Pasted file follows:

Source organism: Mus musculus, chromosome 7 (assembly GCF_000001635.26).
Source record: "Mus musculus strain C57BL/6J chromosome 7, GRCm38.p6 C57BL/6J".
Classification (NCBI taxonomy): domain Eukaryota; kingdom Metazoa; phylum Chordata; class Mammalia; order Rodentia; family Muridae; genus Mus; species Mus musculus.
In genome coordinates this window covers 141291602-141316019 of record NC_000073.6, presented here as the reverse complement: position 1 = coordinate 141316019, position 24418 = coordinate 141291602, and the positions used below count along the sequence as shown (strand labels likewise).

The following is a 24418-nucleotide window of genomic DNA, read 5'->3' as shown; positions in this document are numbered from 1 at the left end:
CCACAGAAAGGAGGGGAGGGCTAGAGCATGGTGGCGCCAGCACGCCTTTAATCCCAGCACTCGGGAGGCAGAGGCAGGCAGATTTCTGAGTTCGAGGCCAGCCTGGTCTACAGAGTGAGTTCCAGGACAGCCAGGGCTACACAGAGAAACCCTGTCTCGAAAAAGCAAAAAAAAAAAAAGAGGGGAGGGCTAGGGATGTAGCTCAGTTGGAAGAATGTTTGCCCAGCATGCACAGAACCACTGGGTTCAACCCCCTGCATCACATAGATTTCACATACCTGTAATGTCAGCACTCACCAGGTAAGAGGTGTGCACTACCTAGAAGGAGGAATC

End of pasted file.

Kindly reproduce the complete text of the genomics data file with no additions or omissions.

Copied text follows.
Source organism: Mus musculus, chromosome 7 (assembly GCF_000001635.26).
Source record: "Mus musculus strain C57BL/6J chromosome 7, GRCm38.p6 C57BL/6J".
Classification (NCBI taxonomy): domain Eukaryota; kingdom Metazoa; phylum Chordata; class Mammalia; order Rodentia; family Muridae; genus Mus; species Mus musculus.
In genome coordinates this window covers 141291602-141316019 of record NC_000073.6, presented here as the reverse complement: position 1 = coordinate 141316019, position 24418 = coordinate 141291602, and the positions used below count along the sequence as shown (strand labels likewise).

The following is a 24418-nucleotide window of genomic DNA, read 5'->3' as shown; positions in this document are numbered from 1 at the left end:
CCACAGAAAGGAGGGGAGGGCTAGAGCATGGTGGCGCCAGCACGCCTTTAATCCCAGCACTCGGGAGGCAGAGGCAGGCAGATTTCTGAGTTCGAGGCCAGCCTGGTCTACAGAGTGAGTTCCAGGACAGCCAGGGCTACACAGAGAAACCCTGTCTCGAAAAAGCAAAAAAAAAAAAAGAGGGGAGGGCTAGGGATGTAGCTCAGTTGGAAGAATGTTTGCCCAGCATGCACAGAACCACTGGGTTCAACCCCCTGCATCACATAGATTTCACATACCTGTAATGTCAGCACTCACCAGGTAAGAGGTGTGCACTACCTAGAAGGAGGAATC